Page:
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Brain. 1989 Jun;112 ( Pt 3):699-725.

Obsessive-compulsive and other behavioural changes with bilateral basal ganglia lesions. A neuropsychological, magnetic resonance imaging and positron tomography study.

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  • 1Clinique des Maladies du Système Nerveux, CHU Pitié-Salpêtrière, Paris, France.

Abstract

Eight patients are reported who shared the combination of bilateral basal ganglia lesions and a frontal lobe-like syndrome. The main features were inertia and loss of drive, with preservation of intellectual function. Some patients showed stereotyped activities with compulsive and obsessive behaviour which were sometimes highly elaborate in pattern. Extrapyramidal clinical signs were absent or mild. Brain damage, related to anoxic or toxic encephalopathy, was demonstrated by CT scans and MRI. The lesions appeared to be confined to the lentiform nuclei, particularly affecting the pallidum, although there was generalized brain atrophy in 2 cases. Positron emission tomography (PET) in 7 patients revealed hypometabolism of the prefrontal cortex relative to other parts of the brain. The PET studies suggest dysfunction of the prefrontal cortex as a result of damage to the lentiform nuclei. These clinical, anatomical and functional observations emphasize the role of the circuits linking the prefrontal associative cortex and some specific areas of the neostriatum, including the pallidum. The existence of distinct nonoverlapping circuits in the motor field or in the associative field can explain the fact that basal ganglia lesions may give rise to a clinical picture that is either purely motor, purely behavioural (as in some of our patients), or both. Similarities existed between some symptoms found in our patients and certain features of major psychiatric illnesses such as severe depression, catatonic schizophrenia, and obsessive-compulsive disorder. This raises the hypothesis that some aspects of these psychiatric disorders could be related to structural and physiological disturbances in the systems linking the frontal associative cortex and the basal ganglia.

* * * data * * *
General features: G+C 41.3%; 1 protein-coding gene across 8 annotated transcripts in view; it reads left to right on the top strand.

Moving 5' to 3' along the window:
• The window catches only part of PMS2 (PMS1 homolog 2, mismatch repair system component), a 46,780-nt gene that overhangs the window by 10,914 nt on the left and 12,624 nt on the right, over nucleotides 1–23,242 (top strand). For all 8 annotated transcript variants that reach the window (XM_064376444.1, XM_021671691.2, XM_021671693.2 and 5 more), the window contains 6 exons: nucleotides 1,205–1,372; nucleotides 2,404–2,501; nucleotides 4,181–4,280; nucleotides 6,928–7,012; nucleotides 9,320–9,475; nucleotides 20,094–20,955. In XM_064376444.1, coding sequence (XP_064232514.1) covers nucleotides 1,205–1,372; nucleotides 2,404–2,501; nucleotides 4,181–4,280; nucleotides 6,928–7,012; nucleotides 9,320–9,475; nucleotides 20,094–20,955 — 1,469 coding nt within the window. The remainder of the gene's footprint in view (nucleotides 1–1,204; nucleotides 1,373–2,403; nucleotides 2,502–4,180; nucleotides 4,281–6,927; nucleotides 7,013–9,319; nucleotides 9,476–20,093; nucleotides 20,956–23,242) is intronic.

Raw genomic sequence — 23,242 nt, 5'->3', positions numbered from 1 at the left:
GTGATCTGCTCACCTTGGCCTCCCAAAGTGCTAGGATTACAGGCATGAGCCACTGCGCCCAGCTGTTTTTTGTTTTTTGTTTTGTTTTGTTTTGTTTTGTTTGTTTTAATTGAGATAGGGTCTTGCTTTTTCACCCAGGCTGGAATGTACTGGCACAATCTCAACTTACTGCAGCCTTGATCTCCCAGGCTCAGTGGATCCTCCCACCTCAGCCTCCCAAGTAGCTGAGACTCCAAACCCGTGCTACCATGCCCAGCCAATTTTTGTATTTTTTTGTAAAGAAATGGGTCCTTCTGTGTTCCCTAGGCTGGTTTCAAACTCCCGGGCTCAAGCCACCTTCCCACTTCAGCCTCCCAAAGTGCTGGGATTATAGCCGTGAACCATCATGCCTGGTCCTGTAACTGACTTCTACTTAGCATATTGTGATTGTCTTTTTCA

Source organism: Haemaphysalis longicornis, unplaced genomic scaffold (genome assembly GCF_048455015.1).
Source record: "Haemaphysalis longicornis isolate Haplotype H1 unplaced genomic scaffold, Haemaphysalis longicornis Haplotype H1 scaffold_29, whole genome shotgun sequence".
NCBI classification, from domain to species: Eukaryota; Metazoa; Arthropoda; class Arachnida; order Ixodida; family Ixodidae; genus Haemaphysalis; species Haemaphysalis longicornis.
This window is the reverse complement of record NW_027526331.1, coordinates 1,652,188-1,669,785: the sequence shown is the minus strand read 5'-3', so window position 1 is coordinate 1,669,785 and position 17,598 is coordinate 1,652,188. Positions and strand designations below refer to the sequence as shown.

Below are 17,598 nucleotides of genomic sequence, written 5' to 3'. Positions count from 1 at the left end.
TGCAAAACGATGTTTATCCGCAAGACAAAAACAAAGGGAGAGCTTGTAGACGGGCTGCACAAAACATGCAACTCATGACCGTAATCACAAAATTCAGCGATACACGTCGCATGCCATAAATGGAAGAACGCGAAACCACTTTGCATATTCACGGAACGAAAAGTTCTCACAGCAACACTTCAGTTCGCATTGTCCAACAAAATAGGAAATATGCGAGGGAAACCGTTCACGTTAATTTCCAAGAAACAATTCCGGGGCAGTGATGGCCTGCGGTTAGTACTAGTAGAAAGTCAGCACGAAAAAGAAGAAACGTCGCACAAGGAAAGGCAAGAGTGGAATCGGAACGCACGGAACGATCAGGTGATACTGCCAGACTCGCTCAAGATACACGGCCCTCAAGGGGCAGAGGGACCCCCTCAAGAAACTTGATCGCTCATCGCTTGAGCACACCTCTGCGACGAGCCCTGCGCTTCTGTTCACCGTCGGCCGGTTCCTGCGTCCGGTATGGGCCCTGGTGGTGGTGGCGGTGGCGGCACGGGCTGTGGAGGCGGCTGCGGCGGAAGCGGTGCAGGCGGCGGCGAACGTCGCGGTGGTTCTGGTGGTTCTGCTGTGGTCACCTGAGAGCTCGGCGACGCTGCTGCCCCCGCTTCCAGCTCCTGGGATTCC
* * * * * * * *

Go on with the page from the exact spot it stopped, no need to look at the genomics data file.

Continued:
PMID:
2786440
[PubMed - indexed for MEDLINE]
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